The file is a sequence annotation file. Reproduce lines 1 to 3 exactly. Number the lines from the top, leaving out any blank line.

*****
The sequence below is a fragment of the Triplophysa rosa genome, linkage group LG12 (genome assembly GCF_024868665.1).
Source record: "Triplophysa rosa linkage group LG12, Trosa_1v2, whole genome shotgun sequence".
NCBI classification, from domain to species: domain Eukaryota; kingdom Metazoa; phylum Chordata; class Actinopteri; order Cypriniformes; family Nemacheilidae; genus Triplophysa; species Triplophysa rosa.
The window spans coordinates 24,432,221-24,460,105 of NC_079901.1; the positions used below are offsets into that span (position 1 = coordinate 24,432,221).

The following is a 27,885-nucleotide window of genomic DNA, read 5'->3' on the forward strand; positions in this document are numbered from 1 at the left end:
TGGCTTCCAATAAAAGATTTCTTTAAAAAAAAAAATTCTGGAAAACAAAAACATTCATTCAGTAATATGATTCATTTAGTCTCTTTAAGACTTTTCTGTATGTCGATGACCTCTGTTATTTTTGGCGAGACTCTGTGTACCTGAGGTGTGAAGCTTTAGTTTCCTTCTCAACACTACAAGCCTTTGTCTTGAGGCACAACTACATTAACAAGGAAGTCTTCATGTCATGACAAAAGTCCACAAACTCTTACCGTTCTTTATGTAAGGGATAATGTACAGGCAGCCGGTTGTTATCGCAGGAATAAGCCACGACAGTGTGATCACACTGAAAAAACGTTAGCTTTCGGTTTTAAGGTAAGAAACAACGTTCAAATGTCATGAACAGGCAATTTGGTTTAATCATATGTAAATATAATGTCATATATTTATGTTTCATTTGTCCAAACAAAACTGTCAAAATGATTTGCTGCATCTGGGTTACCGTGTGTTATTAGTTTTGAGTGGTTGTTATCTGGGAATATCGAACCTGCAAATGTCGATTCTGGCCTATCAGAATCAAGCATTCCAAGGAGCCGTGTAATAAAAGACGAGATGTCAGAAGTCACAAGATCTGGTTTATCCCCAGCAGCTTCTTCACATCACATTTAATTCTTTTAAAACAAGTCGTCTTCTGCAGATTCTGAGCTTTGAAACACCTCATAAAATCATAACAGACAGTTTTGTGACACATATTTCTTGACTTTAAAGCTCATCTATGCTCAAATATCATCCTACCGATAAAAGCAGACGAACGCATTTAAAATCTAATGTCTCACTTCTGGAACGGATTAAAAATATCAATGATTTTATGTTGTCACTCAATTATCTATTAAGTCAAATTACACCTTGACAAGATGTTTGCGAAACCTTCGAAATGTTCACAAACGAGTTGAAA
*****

The sequence below is a fragment of the Triplophysa rosa genome, linkage group LG12 (genome assembly GCF_024868665.1).
Source record: "Triplophysa rosa linkage group LG12, Trosa_1v2, whole genome shotgun sequence".
NCBI classification, from domain to species: domain Eukaryota; kingdom Metazoa; phylum Chordata; class Actinopteri; order Cypriniformes; family Nemacheilidae; genus Triplophysa; species Triplophysa rosa.